And development is what Berenson sees to be the key for Montoya. Though entering his junior year with the Wolverines, there’s no doubt Montoya is still very young. With the departure of Josh Blackburn after the 2001-02 season, Montoya saw the ability to step right into the Michigan program as a major opportunity, despite the fact he was only 17 when recruited.

“He has a lot of vision and confidence,” said Berenson. “Academically he’s strong, so he put himself in that position [to play at the college level]. And he came in here and proved that he can play at this level.”

What that means now, though, for Montoya, is that he’ll be in a unique position.

Montoya is ranked No. 1 among North American goalies eligible for this year's NHL Draft. (photo: Kelly McGinnis)

Montoya is ranked No. 1 among North American goalies eligible for this year’s NHL Draft. (photo: Kelly McGinnis)

No doubt, an NHL general manager who spends his top draft pick on Montoya would like to cash in immediately. Unlike most goaltenders available in the draft, Montoya has two years experience at a top development level, in this case college hockey. Many GMs will push the envelope for Montoya to make an early departure. That, though, is something Berenson is strongly against.

“He has potential. He’s proven himself and is proving himself at every level,” said Berenson, a long-time outspoken proponent of college players completing their four-year education before heading to the pro ranks. “When you look across the board, he’s emerging at a good [pace of] progress.

“But I can’t say enough about continued development. Nobody has enough at 19 years old, but he does have potential.

“From my perspective, goalies always take longer. When you look at the NHL there are not a lot of young goalies who are difference makers on their teams.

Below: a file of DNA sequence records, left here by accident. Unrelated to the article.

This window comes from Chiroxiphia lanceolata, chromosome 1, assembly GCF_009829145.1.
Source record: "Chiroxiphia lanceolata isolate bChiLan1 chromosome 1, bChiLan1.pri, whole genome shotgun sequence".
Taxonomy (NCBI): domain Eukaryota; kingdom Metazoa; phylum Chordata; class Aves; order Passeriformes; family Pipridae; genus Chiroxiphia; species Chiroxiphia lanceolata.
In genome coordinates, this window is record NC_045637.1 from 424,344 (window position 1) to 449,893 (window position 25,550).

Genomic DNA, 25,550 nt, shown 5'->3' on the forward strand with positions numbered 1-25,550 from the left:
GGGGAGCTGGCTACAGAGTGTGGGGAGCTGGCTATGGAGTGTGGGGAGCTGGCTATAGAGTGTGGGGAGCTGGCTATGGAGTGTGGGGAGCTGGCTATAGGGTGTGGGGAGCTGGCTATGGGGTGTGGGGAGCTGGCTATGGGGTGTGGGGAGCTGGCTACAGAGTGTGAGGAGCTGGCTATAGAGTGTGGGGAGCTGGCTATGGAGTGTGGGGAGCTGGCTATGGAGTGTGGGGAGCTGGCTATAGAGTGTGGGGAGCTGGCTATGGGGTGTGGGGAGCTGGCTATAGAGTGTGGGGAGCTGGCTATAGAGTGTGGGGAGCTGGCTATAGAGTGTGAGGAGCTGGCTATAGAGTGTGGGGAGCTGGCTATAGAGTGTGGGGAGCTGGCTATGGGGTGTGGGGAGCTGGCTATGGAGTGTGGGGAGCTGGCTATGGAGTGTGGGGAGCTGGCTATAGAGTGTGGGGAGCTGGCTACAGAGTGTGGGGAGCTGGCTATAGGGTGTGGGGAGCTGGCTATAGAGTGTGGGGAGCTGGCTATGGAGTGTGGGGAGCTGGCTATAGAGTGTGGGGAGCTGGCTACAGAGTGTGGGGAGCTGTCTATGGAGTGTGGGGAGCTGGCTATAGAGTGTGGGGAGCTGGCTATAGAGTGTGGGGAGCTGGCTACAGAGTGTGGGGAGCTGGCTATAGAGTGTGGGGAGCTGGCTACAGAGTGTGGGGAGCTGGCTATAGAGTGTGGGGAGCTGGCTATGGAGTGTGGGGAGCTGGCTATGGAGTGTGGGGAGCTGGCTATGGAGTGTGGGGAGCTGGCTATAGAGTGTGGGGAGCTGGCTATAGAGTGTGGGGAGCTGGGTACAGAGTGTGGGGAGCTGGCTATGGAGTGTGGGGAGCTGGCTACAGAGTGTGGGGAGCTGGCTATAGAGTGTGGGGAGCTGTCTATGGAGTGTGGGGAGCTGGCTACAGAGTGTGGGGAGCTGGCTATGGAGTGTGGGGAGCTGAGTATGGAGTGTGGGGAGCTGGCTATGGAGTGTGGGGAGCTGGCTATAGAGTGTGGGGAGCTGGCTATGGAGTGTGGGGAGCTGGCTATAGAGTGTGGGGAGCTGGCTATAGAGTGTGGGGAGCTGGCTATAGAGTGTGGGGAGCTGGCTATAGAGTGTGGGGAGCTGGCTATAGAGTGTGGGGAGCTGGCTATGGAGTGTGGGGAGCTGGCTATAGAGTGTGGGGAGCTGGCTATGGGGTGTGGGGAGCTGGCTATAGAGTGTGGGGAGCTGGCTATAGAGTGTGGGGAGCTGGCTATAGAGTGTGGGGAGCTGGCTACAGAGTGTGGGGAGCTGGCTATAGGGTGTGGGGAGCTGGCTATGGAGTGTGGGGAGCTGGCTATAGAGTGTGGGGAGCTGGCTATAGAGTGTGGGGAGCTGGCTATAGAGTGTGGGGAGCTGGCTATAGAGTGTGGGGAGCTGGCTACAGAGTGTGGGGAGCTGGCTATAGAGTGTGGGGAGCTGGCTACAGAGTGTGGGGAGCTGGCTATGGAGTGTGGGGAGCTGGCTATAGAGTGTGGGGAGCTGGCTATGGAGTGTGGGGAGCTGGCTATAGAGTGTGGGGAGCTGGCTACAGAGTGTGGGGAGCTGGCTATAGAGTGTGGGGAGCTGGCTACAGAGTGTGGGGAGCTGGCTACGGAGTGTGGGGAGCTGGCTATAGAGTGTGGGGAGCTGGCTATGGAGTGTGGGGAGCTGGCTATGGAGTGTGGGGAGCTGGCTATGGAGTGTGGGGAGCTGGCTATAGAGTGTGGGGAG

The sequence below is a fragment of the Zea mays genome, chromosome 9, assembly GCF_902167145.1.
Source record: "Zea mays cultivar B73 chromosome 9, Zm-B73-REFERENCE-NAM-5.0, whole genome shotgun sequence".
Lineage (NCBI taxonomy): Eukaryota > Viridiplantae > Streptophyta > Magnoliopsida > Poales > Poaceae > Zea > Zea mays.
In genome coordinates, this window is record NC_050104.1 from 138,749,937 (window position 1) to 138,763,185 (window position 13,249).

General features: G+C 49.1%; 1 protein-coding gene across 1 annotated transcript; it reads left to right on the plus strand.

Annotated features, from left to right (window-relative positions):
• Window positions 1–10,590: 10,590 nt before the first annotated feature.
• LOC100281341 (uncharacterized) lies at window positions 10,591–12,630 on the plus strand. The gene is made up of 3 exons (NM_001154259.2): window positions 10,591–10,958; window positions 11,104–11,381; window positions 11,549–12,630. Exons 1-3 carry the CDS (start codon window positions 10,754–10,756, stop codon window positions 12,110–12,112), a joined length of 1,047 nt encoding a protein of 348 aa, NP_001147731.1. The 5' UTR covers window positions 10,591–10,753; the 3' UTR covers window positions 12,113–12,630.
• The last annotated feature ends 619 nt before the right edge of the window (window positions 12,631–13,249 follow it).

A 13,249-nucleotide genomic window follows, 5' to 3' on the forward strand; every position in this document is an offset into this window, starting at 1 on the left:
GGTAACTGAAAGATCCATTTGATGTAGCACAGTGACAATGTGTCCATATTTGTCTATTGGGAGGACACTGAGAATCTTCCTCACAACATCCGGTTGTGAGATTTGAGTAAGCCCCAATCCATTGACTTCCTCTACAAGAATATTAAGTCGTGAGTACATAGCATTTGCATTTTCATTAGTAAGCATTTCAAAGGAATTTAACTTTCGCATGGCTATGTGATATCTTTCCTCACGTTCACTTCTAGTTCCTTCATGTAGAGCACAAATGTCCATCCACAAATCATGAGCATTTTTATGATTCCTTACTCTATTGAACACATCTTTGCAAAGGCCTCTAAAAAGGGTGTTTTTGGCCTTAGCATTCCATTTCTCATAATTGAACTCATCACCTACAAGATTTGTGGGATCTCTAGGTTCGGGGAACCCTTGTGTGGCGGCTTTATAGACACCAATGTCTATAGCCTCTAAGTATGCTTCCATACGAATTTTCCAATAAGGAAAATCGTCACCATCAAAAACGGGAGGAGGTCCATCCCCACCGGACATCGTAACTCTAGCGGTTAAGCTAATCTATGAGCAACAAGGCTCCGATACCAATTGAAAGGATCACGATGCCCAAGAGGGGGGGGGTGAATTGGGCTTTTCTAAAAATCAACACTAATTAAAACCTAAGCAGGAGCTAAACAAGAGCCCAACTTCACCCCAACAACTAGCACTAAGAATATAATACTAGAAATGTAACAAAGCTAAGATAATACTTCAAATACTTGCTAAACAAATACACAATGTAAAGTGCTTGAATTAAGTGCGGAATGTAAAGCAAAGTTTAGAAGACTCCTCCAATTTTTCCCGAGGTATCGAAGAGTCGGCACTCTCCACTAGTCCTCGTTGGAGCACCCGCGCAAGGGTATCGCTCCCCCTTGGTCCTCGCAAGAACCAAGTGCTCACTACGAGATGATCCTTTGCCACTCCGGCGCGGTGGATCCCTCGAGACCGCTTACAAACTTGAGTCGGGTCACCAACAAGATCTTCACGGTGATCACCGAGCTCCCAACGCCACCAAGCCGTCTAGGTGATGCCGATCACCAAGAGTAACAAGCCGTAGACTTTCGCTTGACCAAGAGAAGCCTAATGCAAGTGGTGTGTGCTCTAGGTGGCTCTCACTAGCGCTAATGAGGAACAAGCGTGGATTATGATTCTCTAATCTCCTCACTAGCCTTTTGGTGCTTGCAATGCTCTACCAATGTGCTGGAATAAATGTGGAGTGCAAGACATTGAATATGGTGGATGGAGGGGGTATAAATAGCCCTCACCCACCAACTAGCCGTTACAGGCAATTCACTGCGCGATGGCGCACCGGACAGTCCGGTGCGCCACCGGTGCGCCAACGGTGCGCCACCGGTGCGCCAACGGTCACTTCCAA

“Here [at Michigan], he’s in a great situation. He’s got a lot of opportunity and pressure and he’s learning what it takes to win. Plus he’s going to school.”

Berenson is quick to point out situations to illustrate his point.

“You look at kids like [ex-New Hampshire goaltender Ty] Conklin and Turco who spent all four years in college,” said Berenson. “They’re doing well in the NHL and it’s because they developed.”

“The draft is like a brush fire. Its starts out as smoke but then it’s a full out fire. These kids are just sitting out there and don’t see things coming.”

Berenson realizes that in impressing his position about the importance of development and education, he’s still up against a lot of barriers.

“It’s hard for me to change their minds if they’ve already been influenced by so many things,” said Berenson. “They’re influenced by agents, scouts, GMs, the draft itself, other players who are peers.

“And then there are parents who get caught up in the fact that it’s the son’s dream. Two years ago they wanted them to get an education. Now that the NHL is in front of them, suddenly it’s about their dream.

“In the meantime I’m trying to give them the straight goods, show them why [staying in college] is the best route.”

Regardless of the final outcome, Berenson can be confident that this draft will do one thing to Montoya: change his life forever.

How high Montoya will be picked is yet to be seen. Many say he’ll be the No. 1 college pick, but regardless of where he goes, the end product is that for Montoya it will be impossible to ever again be overlooked.